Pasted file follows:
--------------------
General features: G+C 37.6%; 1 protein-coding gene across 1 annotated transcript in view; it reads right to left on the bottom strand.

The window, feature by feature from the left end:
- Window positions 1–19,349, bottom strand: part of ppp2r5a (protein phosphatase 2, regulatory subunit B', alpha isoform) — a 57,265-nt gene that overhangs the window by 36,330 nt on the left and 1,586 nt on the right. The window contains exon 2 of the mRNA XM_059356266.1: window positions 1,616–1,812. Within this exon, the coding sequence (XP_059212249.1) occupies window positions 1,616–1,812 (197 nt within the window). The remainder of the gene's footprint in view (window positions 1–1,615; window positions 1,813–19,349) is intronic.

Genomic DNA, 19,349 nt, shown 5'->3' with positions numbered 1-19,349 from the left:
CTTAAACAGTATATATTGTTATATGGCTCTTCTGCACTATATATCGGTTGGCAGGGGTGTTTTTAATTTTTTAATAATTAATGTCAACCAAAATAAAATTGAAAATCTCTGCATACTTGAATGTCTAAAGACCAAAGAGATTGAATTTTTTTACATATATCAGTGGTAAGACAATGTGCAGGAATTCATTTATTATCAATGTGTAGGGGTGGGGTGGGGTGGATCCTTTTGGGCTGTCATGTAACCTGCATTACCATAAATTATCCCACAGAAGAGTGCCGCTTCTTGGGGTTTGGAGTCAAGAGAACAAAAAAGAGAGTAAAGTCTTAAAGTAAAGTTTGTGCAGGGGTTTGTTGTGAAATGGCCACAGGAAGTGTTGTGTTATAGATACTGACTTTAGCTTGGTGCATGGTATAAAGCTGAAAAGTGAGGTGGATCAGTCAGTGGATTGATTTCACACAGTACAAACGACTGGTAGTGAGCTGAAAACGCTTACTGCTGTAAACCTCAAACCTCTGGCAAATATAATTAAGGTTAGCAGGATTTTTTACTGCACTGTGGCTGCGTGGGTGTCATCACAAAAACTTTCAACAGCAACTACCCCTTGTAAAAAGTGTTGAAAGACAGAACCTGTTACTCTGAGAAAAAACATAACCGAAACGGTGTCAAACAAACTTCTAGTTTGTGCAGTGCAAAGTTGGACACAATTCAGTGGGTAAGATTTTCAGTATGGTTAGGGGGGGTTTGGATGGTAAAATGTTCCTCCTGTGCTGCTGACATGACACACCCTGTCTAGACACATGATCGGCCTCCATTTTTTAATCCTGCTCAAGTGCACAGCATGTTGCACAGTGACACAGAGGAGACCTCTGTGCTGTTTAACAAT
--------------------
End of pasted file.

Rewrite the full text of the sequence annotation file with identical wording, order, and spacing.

General features: G+C 37.6%; 1 protein-coding gene across 1 annotated transcript in view; it reads right to left on the bottom strand.

The window, feature by feature from the left end:
- Window positions 1–19,349, bottom strand: part of ppp2r5a (protein phosphatase 2, regulatory subunit B', alpha isoform) — a 57,265-nt gene that overhangs the window by 36,330 nt on the left and 1,586 nt on the right. The window contains exon 2 of the mRNA XM_059356266.1: window positions 1,616–1,812. Within this exon, the coding sequence (XP_059212249.1) occupies window positions 1,616–1,812 (197 nt within the window). The remainder of the gene's footprint in view (window positions 1–1,615; window positions 1,813–19,349) is intronic.

Genomic DNA, 19,349 nt, shown 5'->3' with positions numbered 1-19,349 from the left:
CTTAAACAGTATATATTGTTATATGGCTCTTCTGCACTATATATCGGTTGGCAGGGGTGTTTTTAATTTTTTAATAATTAATGTCAACCAAAATAAAATTGAAAATCTCTGCATACTTGAATGTCTAAAGACCAAAGAGATTGAATTTTTTTACATATATCAGTGGTAAGACAATGTGCAGGAATTCATTTATTATCAATGTGTAGGGGTGGGGTGGGGTGGATCCTTTTGGGCTGTCATGTAACCTGCATTACCATAAATTATCCCACAGAAGAGTGCCGCTTCTTGGGGTTTGGAGTCAAGAGAACAAAAAAGAGAGTAAAGTCTTAAAGTAAAGTTTGTGCAGGGGTTTGTTGTGAAATGGCCACAGGAAGTGTTGTGTTATAGATACTGACTTTAGCTTGGTGCATGGTATAAAGCTGAAAAGTGAGGTGGATCAGTCAGTGGATTGATTTCACACAGTACAAACGACTGGTAGTGAGCTGAAAACGCTTACTGCTGTAAACCTCAAACCTCTGGCAAATATAATTAAGGTTAGCAGGATTTTTTACTGCACTGTGGCTGCGTGGGTGTCATCACAAAAACTTTCAACAGCAACTACCCCTTGTAAAAAGTGTTGAAAGACAGAACCTGTTACTCTGAGAAAAAACATAACCGAAACGGTGTCAAACAAACTTCTAGTTTGTGCAGTGCAAAGTTGGACACAATTCAGTGGGTAAGATTTTCAGTATGGTTAGGGGGGGTTTGGATGGTAAAATGTTCCTCCTGTGCTGCTGACATGACACACCCTGTCTAGACACATGATCGGCCTCCATTTTTTAATCCTGCTCAAGTGCACAGCATGTTGCACAGTGACACAGAGGAGACCTCTGTGCTGTTTAACAAT